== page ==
I advocated for my mom one last time after she died.
Don’t get me wrong. I’ve never gone in much for taking up “causes.” I usually find that the nuances of an issue are lost when it’s reduced to talking points and slogans. Or maybe it’s the attorney in me, who finds it too tempting to argue all sides, making it difficult to commit to one point of view.
But once, I was an activist for a situation that was personal as well as public, a problem impinging directly both on my duties as a daughter to my mom, and on the community at large. Six years later, I thought my role in the fight had ended, as surely as my mother’s life had ended. I was wrong.
I live in a city with a peculiar geography. It’s long and thin, 10 miles from north to south, with the vast majority of the residents and the commercial district in the southern end. My small neighborhood is at the very northern tip of the city, bordered on all sides by another town.
Twice, in 2006 and 2010, I had to call an ambulance for my elderly mother, who, both times, was staying with my family during recuperation from major illnesses. Both times, she experienced life-threatening cardiac episodes, requiring immediate transport to the closest hospital. And both times, as I watched her suffer, the ambulance slowly made its way nearly 10 miles from the south end of the city to my house—once, taking over 15 minutes, the second time arriving 21 minutes after I called 911.
But it didn’t have to be that way. Because in the town that borders ours, an ambulance was stationed approximately two blocks from my house, but was not permitted to respond due to the municipal rules governing emergency services.
Thank God, my mother survived both times, but barely. All of a sudden, I found myself thrust into the midst of a debate about public safety, but also about politics, money, and unions. I became the human face for a cause–improved ambulance service–organizing meetings with the mayor, the city manager, my representative on the city counsel and in the State Assembly, the director of ambulance services for my city and for the bordering town, and speaking out at community gatherings on the issue.
But it was so much more than that. For those four and half years, this was a way that I could personally fight for my mother. She was a very private person, and she didn’t want to be the center of attention or have her medical conditions and situations bandied about in public. So, although on a number of occasions I considered either going to the press or writing an article myself, I refrained.
Every email I wrote or phone call I made about allowing the neighboring town to respond to our emergencies was pitched, certainly, as something that would benefit my whole neighborhood. But my persistence was fueled by a daughter’s love, and an understanding that while I might be able to impact how fast the ambulance would come, my devotion could not make my mother well, or stave off the day when she would no longer need an ambulance at all.
The last time my mother fell ill in 2010, a week before her death, I did not call 911 for an ambulance because I knew my mother did not have the time to wait for them to arrive. Instead, my husband and I carried my mother out of our house and took her ourselves in our car to the hospital, even though we knew we were taking a chance without oxygen and other treatment she might need immediately. The alternative of waiting for an ambulance to come from the south end was just too great a risk.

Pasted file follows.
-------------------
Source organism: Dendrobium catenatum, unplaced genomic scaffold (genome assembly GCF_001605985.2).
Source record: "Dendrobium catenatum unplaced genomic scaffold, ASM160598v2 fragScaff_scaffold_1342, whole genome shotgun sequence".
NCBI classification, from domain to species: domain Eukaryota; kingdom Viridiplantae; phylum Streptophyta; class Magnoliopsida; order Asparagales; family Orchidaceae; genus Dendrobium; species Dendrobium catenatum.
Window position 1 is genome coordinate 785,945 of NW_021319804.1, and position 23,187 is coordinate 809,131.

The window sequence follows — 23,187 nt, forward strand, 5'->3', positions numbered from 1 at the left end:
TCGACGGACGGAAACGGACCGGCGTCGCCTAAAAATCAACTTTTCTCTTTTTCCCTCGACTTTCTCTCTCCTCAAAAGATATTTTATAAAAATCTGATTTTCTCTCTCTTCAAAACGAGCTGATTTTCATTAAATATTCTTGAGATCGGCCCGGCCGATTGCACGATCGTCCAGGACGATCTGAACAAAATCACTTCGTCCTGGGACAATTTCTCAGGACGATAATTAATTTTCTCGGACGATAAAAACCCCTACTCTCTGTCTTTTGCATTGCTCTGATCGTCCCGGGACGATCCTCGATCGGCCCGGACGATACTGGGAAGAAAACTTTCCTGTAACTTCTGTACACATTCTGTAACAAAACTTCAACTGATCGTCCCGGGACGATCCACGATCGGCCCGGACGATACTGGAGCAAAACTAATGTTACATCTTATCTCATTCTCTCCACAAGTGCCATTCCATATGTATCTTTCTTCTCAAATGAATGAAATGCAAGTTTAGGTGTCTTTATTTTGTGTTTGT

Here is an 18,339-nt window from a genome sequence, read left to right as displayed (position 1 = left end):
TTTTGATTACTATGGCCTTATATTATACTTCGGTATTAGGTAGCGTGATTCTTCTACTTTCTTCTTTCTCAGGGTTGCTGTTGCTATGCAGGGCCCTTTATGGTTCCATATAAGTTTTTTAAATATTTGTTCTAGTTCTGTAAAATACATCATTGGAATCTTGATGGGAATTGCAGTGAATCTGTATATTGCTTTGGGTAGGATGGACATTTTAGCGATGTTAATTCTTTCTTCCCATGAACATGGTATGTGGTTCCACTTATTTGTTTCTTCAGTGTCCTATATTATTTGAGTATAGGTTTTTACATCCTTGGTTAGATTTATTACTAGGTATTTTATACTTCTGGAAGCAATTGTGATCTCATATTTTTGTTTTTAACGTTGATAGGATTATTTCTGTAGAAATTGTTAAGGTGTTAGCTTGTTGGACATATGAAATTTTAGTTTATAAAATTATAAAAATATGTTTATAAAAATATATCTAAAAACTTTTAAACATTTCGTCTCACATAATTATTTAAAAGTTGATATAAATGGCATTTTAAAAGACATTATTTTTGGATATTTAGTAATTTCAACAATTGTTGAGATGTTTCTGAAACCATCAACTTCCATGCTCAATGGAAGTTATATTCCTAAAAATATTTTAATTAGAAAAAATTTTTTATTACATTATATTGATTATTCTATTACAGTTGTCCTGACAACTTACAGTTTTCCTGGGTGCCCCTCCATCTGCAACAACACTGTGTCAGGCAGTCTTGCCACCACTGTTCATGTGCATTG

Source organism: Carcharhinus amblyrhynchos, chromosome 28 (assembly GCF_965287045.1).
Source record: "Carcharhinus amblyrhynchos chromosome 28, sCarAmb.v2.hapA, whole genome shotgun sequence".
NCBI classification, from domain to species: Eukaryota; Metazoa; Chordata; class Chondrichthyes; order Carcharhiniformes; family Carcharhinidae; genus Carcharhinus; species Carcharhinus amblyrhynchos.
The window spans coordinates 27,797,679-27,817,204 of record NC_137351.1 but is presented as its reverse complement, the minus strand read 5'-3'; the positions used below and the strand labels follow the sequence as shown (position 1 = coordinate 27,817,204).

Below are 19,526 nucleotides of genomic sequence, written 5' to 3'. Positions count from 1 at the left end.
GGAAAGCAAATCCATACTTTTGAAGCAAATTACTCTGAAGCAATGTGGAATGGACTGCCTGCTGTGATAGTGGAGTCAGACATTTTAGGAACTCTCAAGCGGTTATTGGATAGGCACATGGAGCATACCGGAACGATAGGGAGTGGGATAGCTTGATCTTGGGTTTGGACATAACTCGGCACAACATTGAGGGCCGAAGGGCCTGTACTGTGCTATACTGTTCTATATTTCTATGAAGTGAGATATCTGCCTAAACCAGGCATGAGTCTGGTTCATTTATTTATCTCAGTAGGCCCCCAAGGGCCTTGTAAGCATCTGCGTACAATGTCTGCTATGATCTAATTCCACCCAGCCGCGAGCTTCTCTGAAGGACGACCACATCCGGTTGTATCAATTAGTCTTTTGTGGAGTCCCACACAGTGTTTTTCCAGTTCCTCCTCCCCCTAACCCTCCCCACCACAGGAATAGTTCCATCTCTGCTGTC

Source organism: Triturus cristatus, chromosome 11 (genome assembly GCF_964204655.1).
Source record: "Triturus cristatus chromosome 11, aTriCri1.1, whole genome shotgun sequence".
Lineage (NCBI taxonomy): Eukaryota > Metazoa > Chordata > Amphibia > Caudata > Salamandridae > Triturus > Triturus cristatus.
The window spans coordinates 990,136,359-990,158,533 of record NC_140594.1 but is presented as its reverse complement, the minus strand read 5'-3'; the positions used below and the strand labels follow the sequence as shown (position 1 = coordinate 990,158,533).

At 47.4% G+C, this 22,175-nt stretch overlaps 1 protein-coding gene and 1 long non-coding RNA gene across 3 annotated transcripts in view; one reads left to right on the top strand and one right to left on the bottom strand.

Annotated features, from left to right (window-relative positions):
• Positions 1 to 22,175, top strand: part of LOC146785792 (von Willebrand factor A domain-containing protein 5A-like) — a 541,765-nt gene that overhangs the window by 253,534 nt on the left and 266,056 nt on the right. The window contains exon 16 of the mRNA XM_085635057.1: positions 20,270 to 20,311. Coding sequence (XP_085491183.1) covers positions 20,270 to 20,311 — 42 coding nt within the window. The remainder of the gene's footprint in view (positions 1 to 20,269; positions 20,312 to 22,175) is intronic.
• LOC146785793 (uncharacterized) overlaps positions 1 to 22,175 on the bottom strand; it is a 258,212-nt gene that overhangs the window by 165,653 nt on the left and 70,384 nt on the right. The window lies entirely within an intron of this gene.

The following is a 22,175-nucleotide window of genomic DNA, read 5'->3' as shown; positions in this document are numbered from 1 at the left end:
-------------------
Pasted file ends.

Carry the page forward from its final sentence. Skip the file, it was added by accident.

My mother passed away during that last hospitalization in 2010.
I am not proud of it, but in the aftermath of her death, I let the cause go. I knew that in response to my efforts and the efforts of many others, a number of positive changes had been made over the ensuing years, including the initiation of a study comparing ambulance response times from the south end of the city to my neighborhood as compared with response times from the bordering town. It is a lame excuse, but I felt comfortable leaving the fight to others—others who had loved ones more likely to need the service.
So when I received a call, a couple of weeks ago, some six and half years after I lost my mother, asking me to tell her story at a hearing before a county-wide Emergency Services board, it threw me for an emotional loop. It felt like a chance to protect my mother one last time, an opportunity to honor her memory by helping others. As much as I didn’t want to go back to relive those frightening experiences, I couldn’t say no.
I wrote out my statement, knowing that if I tried to speak off the cuff I would not get through it. I spoke for maybe two minutes, not more. When it was all over, I returned to my seat, put my head on my husband’s shoulder, and cried. As I left the hall, one of the paramedics who had attended in support of the proposal approached me. “I didn’t know your mother,” he said, “but she would have been proud of you.”
Although I miss her terribly, I am relieved that my mother’s days of sickness and traveling in ambulances are over. I once read a passage from a book by Rabbi Joseph Telushkin that instructed that the appropriate response when you hear an ambulance siren is not to feel annoyed at whatever traffic consequence it may have for you, but instead to say a prayer that the ambulance will get where it is going in time to help. I always pray, but sometimes we also have to take concrete action. I don’t know whether the proposal will be successful, but playing my part in pushing for change gave me some closure I didn’t know I needed.